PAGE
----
Some IRS employees still access TikTok despite ban on government devices | Tech Crunch

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The TikTok ban on US government devices has been difficult to enforce. A month after the IRS found that it was not complying with a federally mandated ban on a Beijing-based video app, two Republican senators are asking the IRS why and what it is allowing some employees of the agency to access the social network. That means protecting Americans' IRS data.

The letter announced today was sent to the IRS on Thursday by US Senators Marsha Blackburn (R-Tenn.), a member of the Subcommittee on Taxation and Oversight of the IRS, and Ranking Member John Thune (RS.D.). Subcommittee on Taxation and Oversight of the Internal Revenue Service (IRS). In it, they pressed the IRS to respond to questions about why the ban was not upheld, suggesting that the confidential nature of taxpayer data could be compromised by TikTok's data collection practices.

In fact, the Wall Street Journal reported today that TikTok employees still sometimes share data with its China-based parent company ByteDance, despite an operation code-named “Project Texas” implemented by TikTok to keep US user data on Oracle servers in the states. That initiative is designed to convince the US government that US user data is safe. Instead, the WSJ found that administrators sometimes direct employees at TikTok to share data with others through unofficial channels, including private data such as a user's email, date of birth or IP address.

The timing of the report on TikTok's IRS use raises concerns among lawmakers that TikTok's US user data is not as protected as it once hoped. It also demonstrates how unenforceable such bans can be amid US government bureaucracy and red tape, giving all Americans a preview of what it would be like to implement such a ban at the federal level — a move few politicians in both parties believe would be possible. As it happens.

As for the IRS, a report from the Treasury Inspector General for Tax Administration (TIGTA) last month found that employees of the IRS's Criminal Investigation Unit can still access TikTok on their computers and mobile devices, the Office of Management and Budget (OMB) said in its February 2023 “TikTok on Government Devices” report. No” issued the guideline. The IRS did not ask the Criminal Investigation Department to waive the ban through official channels, nor did it cut off employees' access to TikTok. The report said.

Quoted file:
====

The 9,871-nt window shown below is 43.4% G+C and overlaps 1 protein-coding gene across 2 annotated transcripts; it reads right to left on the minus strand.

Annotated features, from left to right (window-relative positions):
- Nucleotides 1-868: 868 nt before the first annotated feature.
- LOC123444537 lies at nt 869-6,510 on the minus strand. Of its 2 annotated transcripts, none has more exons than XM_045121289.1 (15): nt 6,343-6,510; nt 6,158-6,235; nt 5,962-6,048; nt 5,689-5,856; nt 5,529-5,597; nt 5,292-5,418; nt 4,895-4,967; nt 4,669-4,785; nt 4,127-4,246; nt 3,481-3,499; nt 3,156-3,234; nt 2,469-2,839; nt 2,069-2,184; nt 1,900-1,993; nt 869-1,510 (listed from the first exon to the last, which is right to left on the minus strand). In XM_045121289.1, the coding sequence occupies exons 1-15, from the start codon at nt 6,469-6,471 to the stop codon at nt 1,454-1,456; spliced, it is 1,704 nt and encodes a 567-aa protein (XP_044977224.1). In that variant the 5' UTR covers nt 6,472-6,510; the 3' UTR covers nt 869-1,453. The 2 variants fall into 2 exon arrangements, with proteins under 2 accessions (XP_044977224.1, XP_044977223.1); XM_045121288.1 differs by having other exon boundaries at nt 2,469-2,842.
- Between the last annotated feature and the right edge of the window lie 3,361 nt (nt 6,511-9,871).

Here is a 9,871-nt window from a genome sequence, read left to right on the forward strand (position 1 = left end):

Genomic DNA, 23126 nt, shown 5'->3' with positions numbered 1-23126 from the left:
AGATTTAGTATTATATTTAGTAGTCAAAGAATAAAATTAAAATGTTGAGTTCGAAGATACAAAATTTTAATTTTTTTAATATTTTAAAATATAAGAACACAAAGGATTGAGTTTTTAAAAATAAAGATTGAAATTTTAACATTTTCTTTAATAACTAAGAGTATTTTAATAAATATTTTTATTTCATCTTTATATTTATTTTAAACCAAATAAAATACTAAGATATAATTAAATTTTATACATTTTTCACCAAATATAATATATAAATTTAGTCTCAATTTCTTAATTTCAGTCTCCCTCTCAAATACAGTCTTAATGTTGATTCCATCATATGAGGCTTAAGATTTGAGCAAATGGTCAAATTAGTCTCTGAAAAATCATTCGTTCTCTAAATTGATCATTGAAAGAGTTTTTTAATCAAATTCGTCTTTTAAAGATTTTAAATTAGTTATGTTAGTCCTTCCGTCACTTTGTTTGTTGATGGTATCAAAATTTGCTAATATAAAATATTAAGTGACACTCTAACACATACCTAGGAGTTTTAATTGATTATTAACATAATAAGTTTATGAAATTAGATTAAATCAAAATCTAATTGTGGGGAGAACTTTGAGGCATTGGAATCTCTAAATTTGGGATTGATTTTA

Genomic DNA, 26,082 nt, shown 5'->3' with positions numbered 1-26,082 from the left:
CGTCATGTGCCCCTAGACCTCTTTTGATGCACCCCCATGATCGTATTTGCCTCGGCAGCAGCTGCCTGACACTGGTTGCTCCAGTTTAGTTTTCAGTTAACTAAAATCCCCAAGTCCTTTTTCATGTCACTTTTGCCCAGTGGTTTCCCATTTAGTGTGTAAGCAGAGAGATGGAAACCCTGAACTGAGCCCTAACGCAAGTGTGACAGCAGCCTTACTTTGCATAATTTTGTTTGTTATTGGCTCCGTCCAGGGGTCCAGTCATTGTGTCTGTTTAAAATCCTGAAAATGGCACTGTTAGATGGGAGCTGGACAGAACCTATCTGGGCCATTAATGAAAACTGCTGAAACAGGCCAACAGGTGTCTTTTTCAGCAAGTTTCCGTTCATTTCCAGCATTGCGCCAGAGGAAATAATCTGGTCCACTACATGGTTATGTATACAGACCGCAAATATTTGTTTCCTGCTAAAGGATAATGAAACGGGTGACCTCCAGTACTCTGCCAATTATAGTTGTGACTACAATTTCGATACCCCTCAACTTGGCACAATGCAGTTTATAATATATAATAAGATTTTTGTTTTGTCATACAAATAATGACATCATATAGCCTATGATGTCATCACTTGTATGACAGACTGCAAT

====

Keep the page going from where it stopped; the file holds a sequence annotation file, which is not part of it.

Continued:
The IRS countered that the exemption was not necessary because the TikTok app was only used by third-party software — in other words, their devices did not connect directly to TikTok. It also pushed back on the idea that the chief of the criminal investigation division would come up with a plan to completely curtail employee access to the app, saying it uses its own internal process to identify exceptions. In total, 2,800 mobile devices in the division were found to be able to access TikTok, TGTA said.

Elsewhere, the IRS largely followed the ban. When TIGTA discovered that TikTok was being accessed on 23 phones used by employees of the Communications and Liaison Group, which oversees social media, they were cut off from the app. The agency also said it will update its “Bring Your Own Device” (BYOD) policy guidance to accommodate the ban by October 2024.

In the senators' letter to TikTok, they pressed the IRS over its delay in implementing a ban on its BYOD program and exemption for criminal investigation personnel, saying, “Not only has the IRS failed to comply with the law, its failure to comply with the law is a clear indication of the secret taxpayers on devices owned by TikTok, which has close ties to the Chinese Communist Party and its appalling data practices.” The move is likely to compromise the implementation of the No TikTok Act on government devices.

The letter asks the IRS to respond to a series of questions by February 8, 2024. These include questions about how many IRS employees use their own devices, and how many access TikTok with the same devices they use for IRS-related functions. and what security protocols IRS employees must follow to protect taxpayer data, among other things. The senators also want to know whether the IRS removed TikTok from the criminal investigation mobile devices and why they needed it in the first place.

TikTok was asked for a comment, but did not provide one by the time of publication.

The IRS is just one aspect of the US TikTok ban on government devices, which last February gave government agencies 30 days to ensure their employees' phones and computers don't have the app. The order follows similar bans from dozens of US states and others from outside the US, including the EU, Canada, India and more. However, many bans are being challenged in the courts. For example, Montana's ban on TikTok is now on hold, a federal judge ruled last month.

Letter to Commissioner of the Internal Revenue Service Daniel Werfel via TechCrunch at Scribed



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